Ian Plimer, a Geologist’s View of Climate Change at Heartland Institute Climate Conference, 2023

Ian Plimer, Ph.D., a geologist and emeritus professor at the University of Melbourne, delivers a presentation titled “The Past is the Key to the Present.” He starts by noting that “you will not find any people in my profession who would claim that humans can change a major planetary system.” Then he goes through the fundamentals of the causes of climate change that you can see from the history of the planet. In the end, Dr. Plimer shows that planetary cycles going back to the end of the Pleistocene glaciation nearly 15,000 years ago show that we are due for …

Thirty Years of Unique Data Reveal What’s Really Killing Coral Reefs

Brian Lapointe, Ph.D., senior author and a research professor at FAU’s Harbor Branch, swims above bleached coral reefs in Looe Key in the lower Florida Keys. (Photo credit: Marie Tarnowski) Florida Atlantic University By gisele galoustian | 7/15/2019 Coral reefs are considered one of the most threatened ecosystems on the planet and are dying at alarming rates around the world. Scientists attribute coral bleaching and ultimately massive coral death to a number of environmental stressors, in particular, warming water temperatures due to climate change. A study published in the international journal Marine Biology , reveals what’s really killing coral reefs. …

Hello My Dear Greta and Fellow Thinkers

Man and fossil fuel use do not increase atmospheric carbon dioxide content ; natural laws of physics do. What is our relationship to the natural world? Do we view ourselves as separate from it, as masters and manipulators of the environment? Or do we see ourselves as interconnected and interdependent with all that surrounds us? Glossary of Names, Terms, & Scientific Principles Used in Pinatubo Study Video and Related Papers

A New Look at Physico-Chemical Causes of Changing Climate: Is the Seasonal Variation in Seawater Temperature a Significant Factor in Establishing the Partial Pressure of Carbon Dioxide in the Earth’s Atmosphere?

Ivan R. Kennedy, John W. Runcie, Shuo Zhang and Raymond J. Ritchie Thermo 2022, 2, 401–434. https://doi.org/10.3390/thermo2040028 Abstract: Seasonal oscillations in the partial pressure of carbon dioxide (pCO2) in the Earth’s atmosphere, stronger in northern latitudes, are assumed to show that terrestrial photosynthesis exceeds respiration in summer, reducing the pCO2 in air but increasing its value in winter when respiration exceeds photosynthesis. We disagree, proposing that variation in the temperature of the surface mixing zone of seawater also reversibly regulates the pCO2 in air as a non-equilibrium process between air and seawater. We predict by thermal modelling that carbonate (CO32−) …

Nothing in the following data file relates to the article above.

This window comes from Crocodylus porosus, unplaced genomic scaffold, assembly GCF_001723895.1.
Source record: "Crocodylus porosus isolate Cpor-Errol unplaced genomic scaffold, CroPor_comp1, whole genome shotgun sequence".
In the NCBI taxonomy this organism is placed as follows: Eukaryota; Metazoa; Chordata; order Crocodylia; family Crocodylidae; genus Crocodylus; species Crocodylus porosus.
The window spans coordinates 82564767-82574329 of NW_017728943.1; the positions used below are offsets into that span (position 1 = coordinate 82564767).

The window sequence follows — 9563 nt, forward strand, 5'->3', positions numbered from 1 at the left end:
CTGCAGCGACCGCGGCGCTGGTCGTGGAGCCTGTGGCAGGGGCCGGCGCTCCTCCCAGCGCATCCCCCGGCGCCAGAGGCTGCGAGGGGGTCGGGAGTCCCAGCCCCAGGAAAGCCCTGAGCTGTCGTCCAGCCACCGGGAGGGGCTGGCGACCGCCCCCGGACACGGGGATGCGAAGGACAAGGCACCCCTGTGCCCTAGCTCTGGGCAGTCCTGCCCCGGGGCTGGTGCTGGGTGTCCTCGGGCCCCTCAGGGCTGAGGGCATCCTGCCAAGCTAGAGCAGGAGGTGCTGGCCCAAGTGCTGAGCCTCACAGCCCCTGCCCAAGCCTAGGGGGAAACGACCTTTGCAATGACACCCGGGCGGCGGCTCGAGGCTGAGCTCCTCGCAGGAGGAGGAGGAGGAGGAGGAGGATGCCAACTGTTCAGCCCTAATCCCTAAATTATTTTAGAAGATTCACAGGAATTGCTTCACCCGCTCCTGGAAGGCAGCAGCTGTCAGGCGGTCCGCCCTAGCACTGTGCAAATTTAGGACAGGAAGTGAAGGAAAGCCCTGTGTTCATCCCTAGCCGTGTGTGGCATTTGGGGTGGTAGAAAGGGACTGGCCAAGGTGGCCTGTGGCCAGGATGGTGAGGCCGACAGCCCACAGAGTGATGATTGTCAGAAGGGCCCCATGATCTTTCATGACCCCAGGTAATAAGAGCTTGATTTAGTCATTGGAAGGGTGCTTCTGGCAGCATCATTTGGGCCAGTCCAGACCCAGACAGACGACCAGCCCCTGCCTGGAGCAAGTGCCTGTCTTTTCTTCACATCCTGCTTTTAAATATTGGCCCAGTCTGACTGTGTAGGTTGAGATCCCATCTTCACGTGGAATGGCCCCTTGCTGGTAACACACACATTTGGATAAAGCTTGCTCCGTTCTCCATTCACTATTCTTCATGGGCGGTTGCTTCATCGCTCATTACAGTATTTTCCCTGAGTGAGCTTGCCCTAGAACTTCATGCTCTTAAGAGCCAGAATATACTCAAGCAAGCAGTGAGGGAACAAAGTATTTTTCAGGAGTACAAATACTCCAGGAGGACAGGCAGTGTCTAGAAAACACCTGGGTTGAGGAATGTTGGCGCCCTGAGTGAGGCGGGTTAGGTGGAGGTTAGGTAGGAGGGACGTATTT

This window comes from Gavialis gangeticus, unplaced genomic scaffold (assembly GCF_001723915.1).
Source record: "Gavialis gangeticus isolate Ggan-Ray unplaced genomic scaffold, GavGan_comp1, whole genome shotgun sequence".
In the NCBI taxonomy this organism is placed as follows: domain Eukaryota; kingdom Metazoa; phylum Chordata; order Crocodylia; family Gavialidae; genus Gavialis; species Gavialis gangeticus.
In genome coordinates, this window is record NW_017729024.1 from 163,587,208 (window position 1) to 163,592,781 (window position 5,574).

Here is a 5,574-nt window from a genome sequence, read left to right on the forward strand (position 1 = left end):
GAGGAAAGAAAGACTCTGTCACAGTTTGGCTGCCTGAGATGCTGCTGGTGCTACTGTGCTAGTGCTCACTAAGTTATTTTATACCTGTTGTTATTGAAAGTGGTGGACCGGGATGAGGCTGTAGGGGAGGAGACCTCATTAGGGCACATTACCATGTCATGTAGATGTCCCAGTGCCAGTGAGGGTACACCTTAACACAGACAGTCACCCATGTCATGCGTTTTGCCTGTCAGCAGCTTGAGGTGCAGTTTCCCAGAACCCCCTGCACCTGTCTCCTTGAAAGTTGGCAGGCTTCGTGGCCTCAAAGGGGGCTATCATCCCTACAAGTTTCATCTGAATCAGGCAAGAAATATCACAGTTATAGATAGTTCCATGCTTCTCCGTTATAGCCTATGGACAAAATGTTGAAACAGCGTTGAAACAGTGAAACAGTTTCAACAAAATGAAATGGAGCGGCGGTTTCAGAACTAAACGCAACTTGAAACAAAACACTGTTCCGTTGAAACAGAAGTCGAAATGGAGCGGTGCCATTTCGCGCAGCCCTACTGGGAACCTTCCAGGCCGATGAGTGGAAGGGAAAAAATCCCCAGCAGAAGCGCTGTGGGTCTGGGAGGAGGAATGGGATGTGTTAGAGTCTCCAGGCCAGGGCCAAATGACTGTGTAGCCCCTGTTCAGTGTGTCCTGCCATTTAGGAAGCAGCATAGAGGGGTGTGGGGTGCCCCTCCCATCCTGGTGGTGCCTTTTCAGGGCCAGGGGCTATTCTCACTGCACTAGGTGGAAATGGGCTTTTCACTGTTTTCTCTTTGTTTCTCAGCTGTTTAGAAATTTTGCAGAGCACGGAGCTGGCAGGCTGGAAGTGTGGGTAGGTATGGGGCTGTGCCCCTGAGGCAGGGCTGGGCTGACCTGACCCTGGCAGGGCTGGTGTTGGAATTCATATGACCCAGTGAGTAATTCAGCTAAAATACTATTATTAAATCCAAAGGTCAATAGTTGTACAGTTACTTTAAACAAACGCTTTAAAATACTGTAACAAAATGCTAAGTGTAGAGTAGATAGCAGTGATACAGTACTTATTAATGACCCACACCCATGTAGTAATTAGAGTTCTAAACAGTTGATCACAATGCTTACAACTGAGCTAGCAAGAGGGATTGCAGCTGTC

Rebuttal and corrections to Dr. Roy Spencer’s analysis and comments regarding the Pinatubo Study

Bud Bromley & Tomer Tamarkin April 16, 2023 Dr. Roy Spencer is mistaken on all of the points in his review and posts concerning the ClimateCite-Bromley-Tamarkin-Menahem Pinatubo Study report and associated collateral materials. Our main Pinatubo study is not about the CO2 emissions from Pinatubo, as Tom Tamarkin has correctly instructed Roy numerous times over the course of the last year. . There was no reason or interest to attempt to quantify the CO2 emitted from Pinatubo. Others have estimated and reported that CO2 release. But more importantly, the perturbation to CO2 trend following the eruption which we studied was …

TITLE: ATMOSPHERIC CARBON DIOXIDE AND MARINE INTERACTION

EXECUTIVE SUMMARY This report studies causes which explain the recorded atmospheric annual CO2 flux variation of about 5 parts per million (ppm). The amount is part of an annual CO2 flow of about 28 ppm (221Gt) through the seasonal transfer of atmospheric CO2 between the southern and northern oceans. The flow is driven by changes in sea temperature which also controls the concentration of CO2 in the atmosphere as per Henry’s Law. Anthropogenic CO2 is up to 36Gt which adds 16% to the current natural flux. While this is a notable portion, there is no satellite evidence to suggest there …